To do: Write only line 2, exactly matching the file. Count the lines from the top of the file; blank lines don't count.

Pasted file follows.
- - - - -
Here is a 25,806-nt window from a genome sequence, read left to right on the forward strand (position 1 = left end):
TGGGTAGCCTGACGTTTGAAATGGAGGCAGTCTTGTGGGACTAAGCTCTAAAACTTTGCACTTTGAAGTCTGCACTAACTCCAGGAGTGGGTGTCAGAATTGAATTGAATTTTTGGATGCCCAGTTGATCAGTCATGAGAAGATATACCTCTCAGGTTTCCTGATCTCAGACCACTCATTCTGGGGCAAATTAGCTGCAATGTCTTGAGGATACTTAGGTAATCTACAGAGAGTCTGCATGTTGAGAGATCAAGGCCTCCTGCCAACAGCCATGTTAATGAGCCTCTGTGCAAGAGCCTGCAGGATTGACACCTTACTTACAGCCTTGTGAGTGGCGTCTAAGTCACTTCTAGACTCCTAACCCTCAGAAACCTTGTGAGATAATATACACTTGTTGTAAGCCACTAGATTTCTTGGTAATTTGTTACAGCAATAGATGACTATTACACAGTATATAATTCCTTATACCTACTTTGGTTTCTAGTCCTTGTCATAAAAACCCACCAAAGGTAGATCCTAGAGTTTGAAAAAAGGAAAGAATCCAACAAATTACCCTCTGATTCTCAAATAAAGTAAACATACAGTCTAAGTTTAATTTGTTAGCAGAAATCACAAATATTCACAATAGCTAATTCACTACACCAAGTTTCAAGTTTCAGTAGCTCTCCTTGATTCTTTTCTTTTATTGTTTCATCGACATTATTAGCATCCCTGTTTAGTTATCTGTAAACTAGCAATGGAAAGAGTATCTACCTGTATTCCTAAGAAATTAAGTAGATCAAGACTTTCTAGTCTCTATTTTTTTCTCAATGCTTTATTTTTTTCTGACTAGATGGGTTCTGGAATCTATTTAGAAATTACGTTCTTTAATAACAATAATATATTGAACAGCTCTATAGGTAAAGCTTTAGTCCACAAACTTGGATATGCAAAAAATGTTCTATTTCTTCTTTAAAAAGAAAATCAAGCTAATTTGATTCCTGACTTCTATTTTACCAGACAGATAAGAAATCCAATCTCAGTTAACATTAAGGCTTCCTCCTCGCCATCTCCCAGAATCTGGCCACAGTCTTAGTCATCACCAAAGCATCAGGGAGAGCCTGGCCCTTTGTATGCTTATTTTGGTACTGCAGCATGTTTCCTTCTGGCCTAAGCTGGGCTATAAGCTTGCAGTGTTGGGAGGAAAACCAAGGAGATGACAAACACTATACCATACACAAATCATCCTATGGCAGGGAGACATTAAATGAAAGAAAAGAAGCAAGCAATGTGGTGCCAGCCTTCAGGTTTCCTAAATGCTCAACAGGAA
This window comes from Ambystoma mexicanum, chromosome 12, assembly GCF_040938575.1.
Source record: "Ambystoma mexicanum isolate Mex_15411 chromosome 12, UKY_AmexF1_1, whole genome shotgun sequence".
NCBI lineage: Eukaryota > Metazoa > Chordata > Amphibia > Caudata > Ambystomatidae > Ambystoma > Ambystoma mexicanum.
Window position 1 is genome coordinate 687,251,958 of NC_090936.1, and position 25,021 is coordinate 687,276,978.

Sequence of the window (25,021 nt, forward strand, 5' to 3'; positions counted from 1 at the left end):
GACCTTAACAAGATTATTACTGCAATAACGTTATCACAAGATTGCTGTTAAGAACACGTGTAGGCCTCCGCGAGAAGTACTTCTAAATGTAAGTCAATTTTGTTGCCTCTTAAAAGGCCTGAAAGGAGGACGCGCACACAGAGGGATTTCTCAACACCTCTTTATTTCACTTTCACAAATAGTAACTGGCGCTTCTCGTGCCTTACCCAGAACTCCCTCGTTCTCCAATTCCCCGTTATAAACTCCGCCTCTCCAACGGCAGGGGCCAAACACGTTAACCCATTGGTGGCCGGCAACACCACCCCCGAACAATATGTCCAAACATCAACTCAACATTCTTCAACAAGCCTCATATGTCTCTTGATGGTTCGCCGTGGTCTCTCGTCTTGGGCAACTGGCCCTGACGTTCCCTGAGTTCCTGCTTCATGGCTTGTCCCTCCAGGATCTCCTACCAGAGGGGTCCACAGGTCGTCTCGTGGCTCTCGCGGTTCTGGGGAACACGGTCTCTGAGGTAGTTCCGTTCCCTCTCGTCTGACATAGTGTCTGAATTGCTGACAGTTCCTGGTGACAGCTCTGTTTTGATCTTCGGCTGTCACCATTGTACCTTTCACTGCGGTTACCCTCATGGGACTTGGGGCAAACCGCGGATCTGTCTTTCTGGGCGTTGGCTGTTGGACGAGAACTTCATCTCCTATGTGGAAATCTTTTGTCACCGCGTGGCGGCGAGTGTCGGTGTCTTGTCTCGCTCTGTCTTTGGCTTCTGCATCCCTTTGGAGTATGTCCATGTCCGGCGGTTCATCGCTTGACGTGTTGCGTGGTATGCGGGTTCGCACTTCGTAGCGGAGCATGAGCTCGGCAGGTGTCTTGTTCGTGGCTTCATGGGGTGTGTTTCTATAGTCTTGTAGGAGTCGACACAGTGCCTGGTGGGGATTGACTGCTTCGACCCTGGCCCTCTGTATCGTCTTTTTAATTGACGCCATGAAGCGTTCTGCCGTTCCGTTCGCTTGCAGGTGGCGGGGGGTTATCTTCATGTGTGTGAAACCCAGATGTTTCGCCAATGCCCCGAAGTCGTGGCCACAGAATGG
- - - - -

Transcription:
TGGGTAGCCTGACGTTTGAAATGGAGGCAGTCTTGTGGGACTAAGCTCTAAAACTTTGCACTTTGAAGTCTGCACTAACTCCAGGAGTGGGTGTCAGAATTGAATTGAATTTTTGGATGCCCAGTTGATCAGTCATGAGAAGATATACCTCTCAGGTTTCCTGATCTCAGACCACTCATTCTGGGGCAAATTAGCTGCAATGTCTTGAGGATACTTAGGTAATCTACAGAGAGTCTGCATGTTGAGAGATCAAGGCCTCCTGCCAACAGCCATGTTAATGAGCCTCTGTGCAAGAGCCTGCAGGATTGACACCTTACTTACAGCCTTGTGAGTGGCGTCTAAGTCACTTCTAGACTCCTAACCCTCAGAAACCTTGTGAGATAATATACACTTGTTGTAAGCCACTAGATTTCTTGGTAATTTGTTACAGCAATAGATGACTATTACACAGTATATAATTCCTTATACCTACTTTGGTTTCTAGTCCTTGTCATAAAAACCCACCAAAGGTAGATCCTAGAGTTTGAAAAAAGGAAAGAATCCAACAAATTACCCTCTGATTCTCAAATAAAGTAAACATACAGTCTAAGTTTAATTTGTTAGCAGAAATCACAAATATTCACAATAGCTAATTCACTACACCAAGTTTCAAGTTTCAGTAGCTCTCCTTGATTCTTTTCTTTTATTGTTTCATCGACATTATTAGCATCCCTGTTTAGTTATCTGTAAACTAGCAATGGAAAGAGTATCTACCTGTATTCCTAAGAAATTAAGTAGATCAAGACTTTCTAGTCTCTATTTTTTTCTCAATGCTTTATTTTTTTCTGACTAGATGGGTTCTGGAATCTATTTAGAAATTACGTTCTTTAATAACAATAATATATTGAACAGCTCTATAGGTAAAGCTTTAGTCCACAAACTTGGATATGCAAAAAATGTTCTATTTCTTCTTTAAAAAGAAAATCAAGCTAATTTGATTCCTGACTTCTATTTTACCAGACAGATAAGAAATCCAATCTCAGTTAACATTAAGGCTTCCTCCTCGCCATCTCCCAGAATCTGGCCACAGTCTTAGTCATCACCAAAGCATCAGGGAGAGCCTGGCCCTTTGTATGCTTATTTTGGTACTGCAGCATGTTTCCTTCTGGCCTAAGCTGGGCTATAAGCTTGCAGTGTTGGGAGGAAAACCAAGGAGATGACAAACACTATACCATACACAAATCATCCTATGGCAGGGAGACATTAAATGAAAGAAAAGAAGCAAGCAATGTGGTGCCAGCCTTCAGGTTTCCTAAATGCTCAACAGGAA